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9/11 Commission Chairs: More Must Be Done To Combat Extremist Ideology

In an op-ed, the chairman and vice chairman of the 9/11 Commission said much more needs to be done to combat terrorism.
Posted at 5:57 PM, Sep 10, 2016

"The threat we face today is arguably worse than the one we confronted in 2001," former leaders of the 9/11 Commission wrote on Saturday. 

That's the message from the chairman and vice chairman of the 9/11 Commission on the eve of the 15th anniversary of the September 11 terrorist attacks.  

In an op-ed published Saturday in USA Today, former New Jersey Gov. Thomas Kean and former Congressman Lee Hamilton emphasized the terrorism threat isn't just about us here at home — rather, it's a global issue. They called it "a spreading disease eating away at the foundation of the free, open and lawful international system."

SEE MORE: Jill Stein Says There's More To Learn About What Happened On 9/11

One of the biggest issues Kean and Hamilton identify is the United States' failure to focus as much energy on combating ideology that leads to "Islamist terrorism" as it does trying to militarily eradicate the al-Qaeda network.

That's one of the suggestions in the 9/11 Commission's report that the two men say hasn't been followed — or at least, pursued strongly enough — across both the Bush and Obama administrations.

They said part of the problem with extremism is that there is so much of it, and even non-violent extremist groups can spread the wrong ideology.  They wrote, "These radical perversions of Islam might not condone violence, but they crowd out mainstream, tolerant and pluralistic ideas."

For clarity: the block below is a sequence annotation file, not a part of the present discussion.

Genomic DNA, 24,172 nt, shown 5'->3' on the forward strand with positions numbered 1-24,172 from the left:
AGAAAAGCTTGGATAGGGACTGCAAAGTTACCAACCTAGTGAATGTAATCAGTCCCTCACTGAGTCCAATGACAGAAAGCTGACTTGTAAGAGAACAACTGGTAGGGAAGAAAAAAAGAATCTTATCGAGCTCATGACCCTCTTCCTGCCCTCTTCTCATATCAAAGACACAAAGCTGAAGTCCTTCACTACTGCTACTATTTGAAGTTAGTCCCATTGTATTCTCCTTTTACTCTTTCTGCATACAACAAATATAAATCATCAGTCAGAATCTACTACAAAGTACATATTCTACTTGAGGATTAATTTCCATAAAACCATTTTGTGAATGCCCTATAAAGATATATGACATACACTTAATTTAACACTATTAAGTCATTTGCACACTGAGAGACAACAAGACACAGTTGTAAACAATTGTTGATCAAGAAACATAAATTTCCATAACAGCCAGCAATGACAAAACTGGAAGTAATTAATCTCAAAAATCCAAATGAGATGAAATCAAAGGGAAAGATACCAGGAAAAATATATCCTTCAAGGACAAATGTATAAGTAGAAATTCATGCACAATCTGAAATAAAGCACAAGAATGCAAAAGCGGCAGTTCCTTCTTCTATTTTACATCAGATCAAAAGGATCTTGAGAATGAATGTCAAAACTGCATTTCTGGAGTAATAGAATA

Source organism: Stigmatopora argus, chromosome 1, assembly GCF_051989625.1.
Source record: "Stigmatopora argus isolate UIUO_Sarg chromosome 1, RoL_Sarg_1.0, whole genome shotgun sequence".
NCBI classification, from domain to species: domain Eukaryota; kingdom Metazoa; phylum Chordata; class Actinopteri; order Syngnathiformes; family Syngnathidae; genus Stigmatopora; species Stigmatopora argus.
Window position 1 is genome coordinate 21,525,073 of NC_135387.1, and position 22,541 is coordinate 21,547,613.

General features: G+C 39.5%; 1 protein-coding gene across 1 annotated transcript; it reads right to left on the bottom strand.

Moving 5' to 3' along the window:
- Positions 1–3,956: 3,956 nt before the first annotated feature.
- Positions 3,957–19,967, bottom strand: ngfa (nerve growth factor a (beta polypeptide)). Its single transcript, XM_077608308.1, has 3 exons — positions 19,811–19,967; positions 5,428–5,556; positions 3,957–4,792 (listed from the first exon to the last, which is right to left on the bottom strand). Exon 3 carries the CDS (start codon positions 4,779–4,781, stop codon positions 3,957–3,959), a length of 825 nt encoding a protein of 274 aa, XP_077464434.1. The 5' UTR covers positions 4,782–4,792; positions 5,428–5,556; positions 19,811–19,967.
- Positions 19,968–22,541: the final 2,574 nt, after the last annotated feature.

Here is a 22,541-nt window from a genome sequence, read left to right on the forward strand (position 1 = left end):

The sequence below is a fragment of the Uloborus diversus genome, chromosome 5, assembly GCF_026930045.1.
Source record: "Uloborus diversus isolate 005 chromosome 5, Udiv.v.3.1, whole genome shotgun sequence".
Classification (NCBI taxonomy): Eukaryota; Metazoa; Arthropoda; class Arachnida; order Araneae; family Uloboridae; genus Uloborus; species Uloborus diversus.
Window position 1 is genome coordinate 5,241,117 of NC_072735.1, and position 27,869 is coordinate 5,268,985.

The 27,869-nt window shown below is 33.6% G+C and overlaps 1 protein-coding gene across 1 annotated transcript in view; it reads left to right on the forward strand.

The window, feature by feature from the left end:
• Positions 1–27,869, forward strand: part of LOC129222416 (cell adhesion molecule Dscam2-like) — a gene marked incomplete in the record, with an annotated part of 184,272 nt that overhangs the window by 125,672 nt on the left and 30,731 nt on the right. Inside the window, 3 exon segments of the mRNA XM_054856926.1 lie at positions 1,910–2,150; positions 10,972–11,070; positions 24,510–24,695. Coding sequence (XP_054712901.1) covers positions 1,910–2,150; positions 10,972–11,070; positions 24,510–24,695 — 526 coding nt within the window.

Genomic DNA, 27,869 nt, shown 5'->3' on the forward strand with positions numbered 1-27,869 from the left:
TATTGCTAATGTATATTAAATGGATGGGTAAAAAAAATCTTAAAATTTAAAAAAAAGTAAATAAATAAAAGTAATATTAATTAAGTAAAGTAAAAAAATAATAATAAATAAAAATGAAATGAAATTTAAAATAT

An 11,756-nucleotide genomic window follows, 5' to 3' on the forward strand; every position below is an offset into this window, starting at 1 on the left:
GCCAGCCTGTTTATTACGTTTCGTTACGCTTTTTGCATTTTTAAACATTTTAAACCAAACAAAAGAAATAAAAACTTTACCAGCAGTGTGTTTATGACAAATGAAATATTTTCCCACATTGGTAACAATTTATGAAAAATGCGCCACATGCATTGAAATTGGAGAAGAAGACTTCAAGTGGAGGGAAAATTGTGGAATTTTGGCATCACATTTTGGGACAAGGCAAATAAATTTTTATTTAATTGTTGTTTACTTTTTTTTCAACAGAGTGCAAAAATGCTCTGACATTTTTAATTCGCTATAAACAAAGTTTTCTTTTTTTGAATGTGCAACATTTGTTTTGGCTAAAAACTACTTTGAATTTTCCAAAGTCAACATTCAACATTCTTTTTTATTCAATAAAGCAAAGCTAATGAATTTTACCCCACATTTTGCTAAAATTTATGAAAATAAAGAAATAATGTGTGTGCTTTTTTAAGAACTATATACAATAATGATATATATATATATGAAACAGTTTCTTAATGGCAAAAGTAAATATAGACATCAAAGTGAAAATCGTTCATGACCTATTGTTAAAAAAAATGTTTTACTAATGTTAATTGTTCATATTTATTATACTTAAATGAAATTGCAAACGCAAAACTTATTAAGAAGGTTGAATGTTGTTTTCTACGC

So, Kean and Hamilton said they are assembling a task force to create a longterm strategy to counter terrorist ideology. 

That's not to say no progress has been made. The two wrote that since 9/11, airports have gotten better security, and intelligence sharing among authorities at the local, state and federal levels has improved.

SEE MORE: The US Intel Community Has Added Major Real Estate Since 9/11

While the U.S. hasn't had a terrorist attack on the scale of 9/11, there have been multiple deadly attacks since then, including the San Bernardino shooting in 2015 and the June 2016 attack on an Orlando nightclub. The nightclub shooting is considered the deadliest mass shooting in modern U.S. history.